• Fathead minnow;
  • Walleye;
  • Pulp mill effluent;
  • Hypoxia;
  • Endocrine disruption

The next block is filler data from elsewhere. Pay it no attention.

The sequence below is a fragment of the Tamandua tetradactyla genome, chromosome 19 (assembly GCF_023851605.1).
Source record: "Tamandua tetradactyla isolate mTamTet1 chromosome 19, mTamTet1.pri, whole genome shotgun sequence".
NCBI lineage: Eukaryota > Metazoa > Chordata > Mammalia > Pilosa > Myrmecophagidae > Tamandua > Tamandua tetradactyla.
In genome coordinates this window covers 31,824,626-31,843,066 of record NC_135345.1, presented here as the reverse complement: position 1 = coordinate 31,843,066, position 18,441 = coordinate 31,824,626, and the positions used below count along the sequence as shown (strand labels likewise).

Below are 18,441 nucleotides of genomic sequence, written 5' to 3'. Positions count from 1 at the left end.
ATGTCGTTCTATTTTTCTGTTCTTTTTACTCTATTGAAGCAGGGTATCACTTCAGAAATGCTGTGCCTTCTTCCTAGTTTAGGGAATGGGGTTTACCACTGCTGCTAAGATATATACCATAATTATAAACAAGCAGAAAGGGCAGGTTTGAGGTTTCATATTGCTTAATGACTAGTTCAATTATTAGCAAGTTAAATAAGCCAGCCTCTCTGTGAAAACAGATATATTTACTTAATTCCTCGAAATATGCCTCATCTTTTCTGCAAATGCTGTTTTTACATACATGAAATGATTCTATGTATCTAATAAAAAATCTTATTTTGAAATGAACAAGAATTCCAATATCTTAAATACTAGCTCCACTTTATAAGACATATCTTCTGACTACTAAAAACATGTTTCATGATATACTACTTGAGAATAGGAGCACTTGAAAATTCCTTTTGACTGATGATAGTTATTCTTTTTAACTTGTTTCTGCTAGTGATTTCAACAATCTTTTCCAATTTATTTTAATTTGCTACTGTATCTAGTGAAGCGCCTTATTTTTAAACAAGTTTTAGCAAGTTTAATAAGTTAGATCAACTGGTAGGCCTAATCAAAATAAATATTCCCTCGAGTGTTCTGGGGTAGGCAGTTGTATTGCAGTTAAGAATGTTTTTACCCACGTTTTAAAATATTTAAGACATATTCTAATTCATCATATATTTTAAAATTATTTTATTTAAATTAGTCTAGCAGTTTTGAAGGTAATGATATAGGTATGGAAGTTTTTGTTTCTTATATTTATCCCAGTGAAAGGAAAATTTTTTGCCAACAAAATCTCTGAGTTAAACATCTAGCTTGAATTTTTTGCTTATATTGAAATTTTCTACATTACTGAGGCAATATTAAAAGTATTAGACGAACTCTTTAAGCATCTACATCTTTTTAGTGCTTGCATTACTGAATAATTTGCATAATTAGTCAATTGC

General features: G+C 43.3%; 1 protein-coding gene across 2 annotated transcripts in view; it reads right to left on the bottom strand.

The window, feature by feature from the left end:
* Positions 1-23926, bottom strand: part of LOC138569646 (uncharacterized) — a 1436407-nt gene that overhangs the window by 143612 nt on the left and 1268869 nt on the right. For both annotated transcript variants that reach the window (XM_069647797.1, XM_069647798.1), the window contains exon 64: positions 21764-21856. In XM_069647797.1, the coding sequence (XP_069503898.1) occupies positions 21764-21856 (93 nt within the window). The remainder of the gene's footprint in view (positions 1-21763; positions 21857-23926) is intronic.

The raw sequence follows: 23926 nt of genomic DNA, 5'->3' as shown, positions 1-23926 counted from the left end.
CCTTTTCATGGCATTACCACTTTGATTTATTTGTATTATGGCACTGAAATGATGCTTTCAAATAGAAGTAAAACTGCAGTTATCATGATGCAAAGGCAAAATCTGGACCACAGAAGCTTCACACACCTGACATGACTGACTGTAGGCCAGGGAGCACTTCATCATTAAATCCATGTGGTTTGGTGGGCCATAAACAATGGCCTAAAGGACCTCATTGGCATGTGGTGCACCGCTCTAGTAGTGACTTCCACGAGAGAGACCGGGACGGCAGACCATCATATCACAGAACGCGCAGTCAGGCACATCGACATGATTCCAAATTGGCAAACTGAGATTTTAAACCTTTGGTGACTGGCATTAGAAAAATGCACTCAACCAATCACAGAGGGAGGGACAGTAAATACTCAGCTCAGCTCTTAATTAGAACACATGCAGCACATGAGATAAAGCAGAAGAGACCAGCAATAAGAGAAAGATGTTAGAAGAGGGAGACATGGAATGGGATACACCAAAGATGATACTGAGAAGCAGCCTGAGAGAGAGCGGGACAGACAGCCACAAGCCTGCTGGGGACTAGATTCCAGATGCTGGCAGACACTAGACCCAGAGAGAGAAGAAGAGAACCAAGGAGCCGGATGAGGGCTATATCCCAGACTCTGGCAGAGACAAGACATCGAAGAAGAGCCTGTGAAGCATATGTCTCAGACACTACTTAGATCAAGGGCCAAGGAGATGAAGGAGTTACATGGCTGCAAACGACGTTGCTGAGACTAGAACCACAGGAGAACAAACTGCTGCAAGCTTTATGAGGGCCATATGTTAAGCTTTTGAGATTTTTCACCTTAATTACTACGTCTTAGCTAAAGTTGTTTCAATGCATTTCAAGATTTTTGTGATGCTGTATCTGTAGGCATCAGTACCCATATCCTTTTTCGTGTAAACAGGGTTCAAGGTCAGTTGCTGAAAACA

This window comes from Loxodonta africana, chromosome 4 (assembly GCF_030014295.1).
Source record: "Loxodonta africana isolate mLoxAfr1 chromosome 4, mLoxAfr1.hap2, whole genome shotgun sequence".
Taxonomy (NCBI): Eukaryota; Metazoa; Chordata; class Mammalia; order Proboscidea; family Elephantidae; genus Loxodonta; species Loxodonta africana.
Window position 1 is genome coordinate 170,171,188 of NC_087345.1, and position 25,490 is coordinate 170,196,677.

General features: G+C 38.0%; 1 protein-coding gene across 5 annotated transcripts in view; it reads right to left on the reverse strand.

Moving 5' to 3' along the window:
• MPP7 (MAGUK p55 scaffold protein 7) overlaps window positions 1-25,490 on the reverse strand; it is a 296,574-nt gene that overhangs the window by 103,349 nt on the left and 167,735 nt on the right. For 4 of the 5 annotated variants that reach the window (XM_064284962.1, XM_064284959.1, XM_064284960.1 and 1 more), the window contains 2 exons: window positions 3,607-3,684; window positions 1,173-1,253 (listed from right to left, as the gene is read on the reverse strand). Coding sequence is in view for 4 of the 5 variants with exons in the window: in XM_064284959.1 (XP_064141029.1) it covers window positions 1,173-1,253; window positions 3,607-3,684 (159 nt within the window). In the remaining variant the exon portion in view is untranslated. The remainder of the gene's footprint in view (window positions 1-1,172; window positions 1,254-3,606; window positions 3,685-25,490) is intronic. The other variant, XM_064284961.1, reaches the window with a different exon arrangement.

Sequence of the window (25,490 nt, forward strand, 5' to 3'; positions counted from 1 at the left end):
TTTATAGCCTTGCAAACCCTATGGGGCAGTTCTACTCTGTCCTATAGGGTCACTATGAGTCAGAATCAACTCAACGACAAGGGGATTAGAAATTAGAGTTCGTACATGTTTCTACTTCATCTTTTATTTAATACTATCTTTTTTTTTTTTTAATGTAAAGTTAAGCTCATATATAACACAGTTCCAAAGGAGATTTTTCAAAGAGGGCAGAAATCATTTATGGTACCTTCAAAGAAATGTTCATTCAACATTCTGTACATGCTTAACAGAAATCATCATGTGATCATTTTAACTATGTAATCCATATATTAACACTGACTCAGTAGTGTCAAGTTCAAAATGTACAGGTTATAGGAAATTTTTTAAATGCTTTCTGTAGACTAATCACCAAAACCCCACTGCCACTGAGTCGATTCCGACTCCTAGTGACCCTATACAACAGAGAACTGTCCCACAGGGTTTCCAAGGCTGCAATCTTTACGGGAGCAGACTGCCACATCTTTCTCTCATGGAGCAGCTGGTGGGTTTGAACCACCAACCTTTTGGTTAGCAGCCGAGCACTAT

The ability of some pulp mill effluents (PME) to act as reproductive and endocrine disrupters in fish is well documented in the literature. However, changes are not always consistent with regard to species, gender, hormones, or reproductive effects. In the present study, the presence of the first intersexed fish that, to our knowledge, has been found in a Canadian river exposed to PME, is reported. A field survey of the Wabigoon River near Dryden, Ontario, in the fall of 2000 found intersexed walleye (Sander vitreus vitreus) with significantly altered hormone levels and reduced gonad size. The Wabigoon River receives discharge from a bleached kraft pulp and paper mill and a municipal wastewater (MWW) plant. It also has historical sediment contamination (wood fiber mats) contributing to extended periods of low dissolved oxygen under low flow, drought conditions. A mesocosm-based partial life cycle test exposing fathead minnows (Pimephales promelas) to reference water, 20% effluent volume to river volume (v/v), 40% (v/v), or 60% (v/v) PME as well as a field survey of the walleye in the Wabigoon River were conducted. The only change in our mesocosm exposure was a decrease in testosterone in males with increasing effluent concentration and vitellogenin induction in males exposed to 60% (v/v) effluent. These results did not reflect the magnitude of endocrine disruption seen in the wild fish survey. Several hypotheses that may explain these discrepancies are proposed. Specifically, evidence is offered from published studies indicating that either hypoxia or MWW, alone or in combination with PME, may explain the discrepancy between our field experiment and the wild fish survey. The present study illustrates the complexities of multistressor receiving environments and the need for the development of cumulative effects assessment approaches. Environ. Toxicol. Chem. 2010;29:952–965. © 2010 SETAC